The Wednesday Daughters by Meg Waite Clayton

The Wednesday daughters are the daughters of the Wednesday sisters, who are not actually sisters, but best friends who remain best friends for the rest of their lives. The Wednesday daughters in turn become best friends.

The Wednesday Daughters by Meg Waite ClaytonWhen Hope’s mother Ally Tantry passed away, the Wednesday daughters accompanied Hope to the English Lakes, Lake Windermere to be exact, to her mother’s cottage, where she wrote her journals and researched and worked on her biography of Beatrice Potter.
Throughout the book, the story is intertwined with quotes from Beatrice Potter’s books and letters and Ally’s imagined conversations with Bea. I loved this almost more than I did the story of the Wednesday daughters.

As Hope and the other Wednesday daughters Anna Page and Julie go through Ally’s things, they find her journals which are written in code. The mysterious and somewhat frightening Graham appears at the door, and the girls are challenged to discover his friendship/relationship to Ally. Why does Graham know so much about Hope, while she has never heard of him? He calls her Asha, a name only her family knows her by.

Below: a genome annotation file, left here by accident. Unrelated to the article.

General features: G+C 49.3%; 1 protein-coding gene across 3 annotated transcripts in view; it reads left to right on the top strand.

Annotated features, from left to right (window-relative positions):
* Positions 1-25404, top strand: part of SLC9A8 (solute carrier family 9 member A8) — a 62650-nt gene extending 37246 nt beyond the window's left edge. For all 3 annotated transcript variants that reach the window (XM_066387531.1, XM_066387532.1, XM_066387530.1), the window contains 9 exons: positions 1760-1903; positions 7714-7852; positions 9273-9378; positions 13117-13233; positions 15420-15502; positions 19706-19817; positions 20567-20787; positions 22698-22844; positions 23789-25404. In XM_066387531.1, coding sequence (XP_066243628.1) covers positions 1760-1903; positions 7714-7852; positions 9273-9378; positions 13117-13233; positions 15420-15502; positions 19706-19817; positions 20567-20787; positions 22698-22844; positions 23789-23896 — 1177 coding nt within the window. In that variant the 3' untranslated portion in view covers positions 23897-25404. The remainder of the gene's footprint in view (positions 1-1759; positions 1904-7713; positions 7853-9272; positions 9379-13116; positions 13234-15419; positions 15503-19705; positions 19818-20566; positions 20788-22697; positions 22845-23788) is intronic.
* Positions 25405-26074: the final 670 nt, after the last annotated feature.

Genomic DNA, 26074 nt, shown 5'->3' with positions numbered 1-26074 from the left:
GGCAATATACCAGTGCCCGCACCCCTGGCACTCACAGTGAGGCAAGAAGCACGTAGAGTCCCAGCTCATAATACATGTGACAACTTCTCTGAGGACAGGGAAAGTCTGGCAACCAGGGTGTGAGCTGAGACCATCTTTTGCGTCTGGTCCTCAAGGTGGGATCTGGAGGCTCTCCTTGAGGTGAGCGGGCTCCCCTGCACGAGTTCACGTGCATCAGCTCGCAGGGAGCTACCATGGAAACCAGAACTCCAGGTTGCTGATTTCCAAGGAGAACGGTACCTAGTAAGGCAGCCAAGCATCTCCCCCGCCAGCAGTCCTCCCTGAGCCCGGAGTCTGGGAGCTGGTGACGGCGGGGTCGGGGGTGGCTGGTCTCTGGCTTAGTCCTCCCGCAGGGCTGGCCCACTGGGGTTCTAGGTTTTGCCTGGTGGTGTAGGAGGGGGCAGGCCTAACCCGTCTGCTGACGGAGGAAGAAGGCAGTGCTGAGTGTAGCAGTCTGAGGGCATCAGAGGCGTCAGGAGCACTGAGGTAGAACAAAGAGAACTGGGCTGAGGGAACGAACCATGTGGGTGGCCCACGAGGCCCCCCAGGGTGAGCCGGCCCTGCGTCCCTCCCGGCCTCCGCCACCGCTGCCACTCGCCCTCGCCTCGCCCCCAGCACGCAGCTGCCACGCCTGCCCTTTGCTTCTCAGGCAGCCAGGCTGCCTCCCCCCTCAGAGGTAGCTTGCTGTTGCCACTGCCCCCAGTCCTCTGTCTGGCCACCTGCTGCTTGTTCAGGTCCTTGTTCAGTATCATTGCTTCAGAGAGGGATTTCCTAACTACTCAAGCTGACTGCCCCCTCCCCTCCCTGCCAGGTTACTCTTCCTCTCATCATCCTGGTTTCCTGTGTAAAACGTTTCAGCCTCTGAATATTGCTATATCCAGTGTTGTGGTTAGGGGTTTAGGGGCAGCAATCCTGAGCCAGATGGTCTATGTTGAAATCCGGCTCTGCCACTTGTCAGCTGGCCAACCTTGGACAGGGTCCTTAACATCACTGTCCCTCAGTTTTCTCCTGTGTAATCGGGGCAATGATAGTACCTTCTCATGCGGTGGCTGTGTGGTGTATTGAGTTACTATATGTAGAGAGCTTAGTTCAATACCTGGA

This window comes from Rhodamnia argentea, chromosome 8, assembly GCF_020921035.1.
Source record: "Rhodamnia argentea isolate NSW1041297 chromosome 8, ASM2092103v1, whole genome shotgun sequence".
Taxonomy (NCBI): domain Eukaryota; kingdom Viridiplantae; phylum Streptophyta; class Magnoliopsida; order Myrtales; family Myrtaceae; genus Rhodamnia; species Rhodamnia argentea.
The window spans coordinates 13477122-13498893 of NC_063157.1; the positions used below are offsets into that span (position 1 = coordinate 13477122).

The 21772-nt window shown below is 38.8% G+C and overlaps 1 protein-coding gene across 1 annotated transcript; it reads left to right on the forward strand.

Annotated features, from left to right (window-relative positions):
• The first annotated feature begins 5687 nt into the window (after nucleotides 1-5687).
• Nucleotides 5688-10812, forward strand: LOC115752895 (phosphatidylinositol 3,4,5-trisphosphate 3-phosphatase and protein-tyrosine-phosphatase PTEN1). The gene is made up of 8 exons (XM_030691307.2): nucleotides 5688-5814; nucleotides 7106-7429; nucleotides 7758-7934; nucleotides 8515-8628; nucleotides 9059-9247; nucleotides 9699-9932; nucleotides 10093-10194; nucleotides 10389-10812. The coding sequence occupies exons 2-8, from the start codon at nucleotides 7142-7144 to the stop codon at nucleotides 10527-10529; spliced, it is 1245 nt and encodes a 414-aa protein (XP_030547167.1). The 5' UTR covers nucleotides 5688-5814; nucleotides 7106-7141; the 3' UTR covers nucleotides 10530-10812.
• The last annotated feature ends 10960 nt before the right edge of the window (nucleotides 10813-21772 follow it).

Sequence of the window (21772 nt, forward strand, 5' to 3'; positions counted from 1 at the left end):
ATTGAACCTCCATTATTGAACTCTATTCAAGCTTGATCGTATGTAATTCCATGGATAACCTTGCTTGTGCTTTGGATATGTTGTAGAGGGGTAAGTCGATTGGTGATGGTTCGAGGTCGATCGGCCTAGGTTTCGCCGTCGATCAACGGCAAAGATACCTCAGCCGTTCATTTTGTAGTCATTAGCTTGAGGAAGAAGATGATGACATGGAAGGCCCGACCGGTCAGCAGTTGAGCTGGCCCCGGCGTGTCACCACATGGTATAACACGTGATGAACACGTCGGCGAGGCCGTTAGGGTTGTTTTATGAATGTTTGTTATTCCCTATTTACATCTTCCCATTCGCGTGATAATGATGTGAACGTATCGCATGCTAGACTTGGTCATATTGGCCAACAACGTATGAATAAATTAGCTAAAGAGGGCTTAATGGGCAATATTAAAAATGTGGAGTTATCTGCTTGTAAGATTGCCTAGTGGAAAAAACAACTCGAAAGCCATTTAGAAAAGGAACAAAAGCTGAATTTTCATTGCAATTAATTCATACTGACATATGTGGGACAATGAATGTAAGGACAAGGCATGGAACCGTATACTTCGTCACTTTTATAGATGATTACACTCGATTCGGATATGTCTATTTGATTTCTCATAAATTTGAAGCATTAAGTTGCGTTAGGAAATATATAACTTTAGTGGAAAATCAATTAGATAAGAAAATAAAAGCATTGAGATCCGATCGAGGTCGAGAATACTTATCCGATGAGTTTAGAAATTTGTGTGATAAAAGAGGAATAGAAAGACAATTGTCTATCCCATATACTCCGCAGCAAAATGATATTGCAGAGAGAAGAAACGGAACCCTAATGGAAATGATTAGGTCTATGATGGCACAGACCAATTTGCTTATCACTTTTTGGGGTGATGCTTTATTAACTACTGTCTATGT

There are grumblings and jealousies among the daughters, as well as intense loyalty to one another. Each came to the island with her own problems. Julie’s sister Jamie died a year ago of breast cancer, leaving her son Oliver and husband Isaac grief stricken. Julie and her husband Norm divorce and Julie believes she’s in love with Isaac. Anna Page blames her parents for her inability to have a meaningful relationship. Hope, in her grief, can’t understand why her mother came to the island to die instead of near Hope and her brother Sammy. There are a lot of things going on in this book, which is a sequel to THE WEDNESDAY SISTERS, and a lot of loose ends that have to be tied up by the book’s end.

A lot of years pass between THE WEDNESDAY SISTERS and THE WEDNESDAY DAUGHTERS, making the transition somewhat confusing at first. It’s not necessary to read SISTERS first, but it is helpful, if only to understand the DAUGHTERS’ relationship.

I am a huge fan of Meg Waite Clayton. I was unsure at the beginning of the book, whether or not I liked it. In the end, I was sorry when I turned to the last page. I definitely would recommend THE WEDNESDAY DAUGHTERS.

This book was given to me in the LibraryThing Early Reviewers program in exchange for an honest review.

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